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JAMES GRAVATT v. BOROUGH LATROBE AND LATROBE BOARD ADJUSTMENT (07/26/79)

COMMONWEALTH COURT OF PENNSYLVANIA


decided: July 26, 1979.

JAMES GRAVATT, III, APPELLANT
v.
BOROUGH OF LATROBE AND LATROBE BOARD OF ADJUSTMENT, APPELLEES

Appeal from the Order of the Court of Common Pleas of Westmoreland County in case of Borough of Latrobe and Latrobe Board of Adjustment v. James Gravatt, III, No. 873 of 1975.

COUNSEL

William C. Stillwagon, for appellant.

Robert P. Lightcap, with him Charles C. Mason, Jr., and Lightcap, McDonald & Moore, for appellee.

Judges Wilkinson, Jr., Blatt and MacPhail, sitting as a panel of three. President Judge Bowman and Judges Crumlish, Jr., Wilkinson, Jr., Mencer, Rogers, Craig and MacPhail. Judges Blatt and DiSalle did not participate. Opinion by Judge Wilkinson, Jr. Dissenting Opinion by Judge Mencer.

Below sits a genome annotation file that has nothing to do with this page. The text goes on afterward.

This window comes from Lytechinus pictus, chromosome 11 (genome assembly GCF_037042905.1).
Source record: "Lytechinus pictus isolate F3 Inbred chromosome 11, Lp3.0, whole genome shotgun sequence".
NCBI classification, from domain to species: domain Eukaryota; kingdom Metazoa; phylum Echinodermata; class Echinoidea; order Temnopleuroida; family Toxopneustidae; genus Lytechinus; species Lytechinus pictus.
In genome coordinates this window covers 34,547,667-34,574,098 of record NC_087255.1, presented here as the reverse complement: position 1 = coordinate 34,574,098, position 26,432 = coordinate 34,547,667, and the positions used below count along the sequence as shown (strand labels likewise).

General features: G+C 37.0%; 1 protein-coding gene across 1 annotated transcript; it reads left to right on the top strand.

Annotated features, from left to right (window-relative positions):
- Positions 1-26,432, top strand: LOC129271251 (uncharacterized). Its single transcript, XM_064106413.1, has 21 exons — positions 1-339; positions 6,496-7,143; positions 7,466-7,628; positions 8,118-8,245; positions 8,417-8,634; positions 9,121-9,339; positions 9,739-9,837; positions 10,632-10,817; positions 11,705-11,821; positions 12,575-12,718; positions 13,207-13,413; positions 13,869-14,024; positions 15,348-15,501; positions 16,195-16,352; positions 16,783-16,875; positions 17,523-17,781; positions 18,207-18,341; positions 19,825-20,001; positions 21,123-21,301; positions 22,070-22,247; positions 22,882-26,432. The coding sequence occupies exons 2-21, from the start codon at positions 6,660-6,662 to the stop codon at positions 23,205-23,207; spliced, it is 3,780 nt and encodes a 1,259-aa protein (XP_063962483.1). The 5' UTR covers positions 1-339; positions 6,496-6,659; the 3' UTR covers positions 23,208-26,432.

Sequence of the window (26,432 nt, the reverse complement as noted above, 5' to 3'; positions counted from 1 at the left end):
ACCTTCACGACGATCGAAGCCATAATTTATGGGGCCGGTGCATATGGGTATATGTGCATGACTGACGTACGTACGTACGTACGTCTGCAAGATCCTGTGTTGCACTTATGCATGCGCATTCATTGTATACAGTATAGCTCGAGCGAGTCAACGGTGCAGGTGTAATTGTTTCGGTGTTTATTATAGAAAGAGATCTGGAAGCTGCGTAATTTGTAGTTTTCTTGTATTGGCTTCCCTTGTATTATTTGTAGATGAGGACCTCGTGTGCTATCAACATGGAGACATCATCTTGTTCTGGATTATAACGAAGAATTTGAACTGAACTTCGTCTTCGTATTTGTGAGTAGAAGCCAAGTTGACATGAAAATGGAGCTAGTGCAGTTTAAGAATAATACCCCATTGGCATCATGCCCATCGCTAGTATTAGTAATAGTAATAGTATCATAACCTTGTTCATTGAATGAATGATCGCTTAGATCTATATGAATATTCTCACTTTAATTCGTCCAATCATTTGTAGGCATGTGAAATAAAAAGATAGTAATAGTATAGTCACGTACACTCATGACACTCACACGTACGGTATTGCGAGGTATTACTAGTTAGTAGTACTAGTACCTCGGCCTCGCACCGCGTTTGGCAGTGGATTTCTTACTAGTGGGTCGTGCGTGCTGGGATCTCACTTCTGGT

Author: Wilkinson

[ 44 Pa. Commw. Page 476]

With commendable candor Counsel for both sides have presented for the decision of this Court the raw question: Can a zoning ordinance be constitutional when it excludes mobile homes from certain districts, permitting them in other districts, on the sole ground the mobile home "travels" to its permanent site on its own running gear? In all other respects the mobile home conforms to the requirements of a single family dwelling. If it had been constructed on the site, from the same materials and with the same plans, and had been built on the same foundation, it would have complied with all zoning requirements. At the time the cost of the mobile home would have been $6,800.00, fully furnished. A conventional house using the same

[ 44 Pa. Commw. Page 477]

    floor plan would have cost in excess of $25,000.00, unfurnished. Our answer to this question is yes.

Section I of Ordinance No. 74-5 of the Borough of Latrobe defines mobile home: